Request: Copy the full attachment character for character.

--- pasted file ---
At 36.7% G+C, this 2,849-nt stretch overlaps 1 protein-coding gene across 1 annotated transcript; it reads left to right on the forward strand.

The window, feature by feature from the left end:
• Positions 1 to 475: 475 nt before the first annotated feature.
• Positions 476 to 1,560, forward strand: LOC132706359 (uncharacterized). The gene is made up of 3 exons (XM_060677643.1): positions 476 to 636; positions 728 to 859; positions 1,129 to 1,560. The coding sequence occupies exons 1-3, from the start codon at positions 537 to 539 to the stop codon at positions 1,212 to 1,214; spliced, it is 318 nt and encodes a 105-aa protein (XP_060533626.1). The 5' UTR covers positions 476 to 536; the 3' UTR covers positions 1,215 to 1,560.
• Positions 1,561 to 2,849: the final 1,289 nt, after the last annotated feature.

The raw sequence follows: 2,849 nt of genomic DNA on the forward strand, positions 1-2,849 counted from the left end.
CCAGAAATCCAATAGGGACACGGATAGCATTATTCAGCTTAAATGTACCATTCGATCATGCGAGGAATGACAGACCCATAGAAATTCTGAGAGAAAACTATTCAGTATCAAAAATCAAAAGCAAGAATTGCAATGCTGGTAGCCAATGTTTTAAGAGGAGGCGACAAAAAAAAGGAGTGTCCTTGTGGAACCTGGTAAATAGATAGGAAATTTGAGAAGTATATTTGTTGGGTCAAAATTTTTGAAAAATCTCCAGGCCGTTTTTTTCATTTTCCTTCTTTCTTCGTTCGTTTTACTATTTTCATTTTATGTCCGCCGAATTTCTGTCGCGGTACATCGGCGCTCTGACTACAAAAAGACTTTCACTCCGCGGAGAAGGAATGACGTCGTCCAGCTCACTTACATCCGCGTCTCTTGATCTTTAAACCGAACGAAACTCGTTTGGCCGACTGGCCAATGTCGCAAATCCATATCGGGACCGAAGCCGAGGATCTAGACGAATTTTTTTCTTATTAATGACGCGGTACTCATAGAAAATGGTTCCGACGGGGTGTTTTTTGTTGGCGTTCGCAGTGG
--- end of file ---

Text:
At 36.7% G+C, this 2,849-nt stretch overlaps 1 protein-coding gene across 1 annotated transcript; it reads left to right on the forward strand.

The window, feature by feature from the left end:
• Positions 1 to 475: 475 nt before the first annotated feature.
• Positions 476 to 1,560, forward strand: LOC132706359 (uncharacterized). The gene is made up of 3 exons (XM_060677643.1): positions 476 to 636; positions 728 to 859; positions 1,129 to 1,560. The coding sequence occupies exons 1-3, from the start codon at positions 537 to 539 to the stop codon at positions 1,212 to 1,214; spliced, it is 318 nt and encodes a 105-aa protein (XP_060533626.1). The 5' UTR covers positions 476 to 536; the 3' UTR covers positions 1,215 to 1,560.
• Positions 1,561 to 2,849: the final 1,289 nt, after the last annotated feature.

The raw sequence follows: 2,849 nt of genomic DNA on the forward strand, positions 1-2,849 counted from the left end.
CCAGAAATCCAATAGGGACACGGATAGCATTATTCAGCTTAAATGTACCATTCGATCATGCGAGGAATGACAGACCCATAGAAATTCTGAGAGAAAACTATTCAGTATCAAAAATCAAAAGCAAGAATTGCAATGCTGGTAGCCAATGTTTTAAGAGGAGGCGACAAAAAAAAGGAGTGTCCTTGTGGAACCTGGTAAATAGATAGGAAATTTGAGAAGTATATTTGTTGGGTCAAAATTTTTGAAAAATCTCCAGGCCGTTTTTTTCATTTTCCTTCTTTCTTCGTTCGTTTTACTATTTTCATTTTATGTCCGCCGAATTTCTGTCGCGGTACATCGGCGCTCTGACTACAAAAAGACTTTCACTCCGCGGAGAAGGAATGACGTCGTCCAGCTCACTTACATCCGCGTCTCTTGATCTTTAAACCGAACGAAACTCGTTTGGCCGACTGGCCAATGTCGCAAATCCATATCGGGACCGAAGCCGAGGATCTAGACGAATTTTTTTCTTATTAATGACGCGGTACTCATAGAAAATGGTTCCGACGGGGTGTTTTTTGTTGGCGTTCGCAGTGG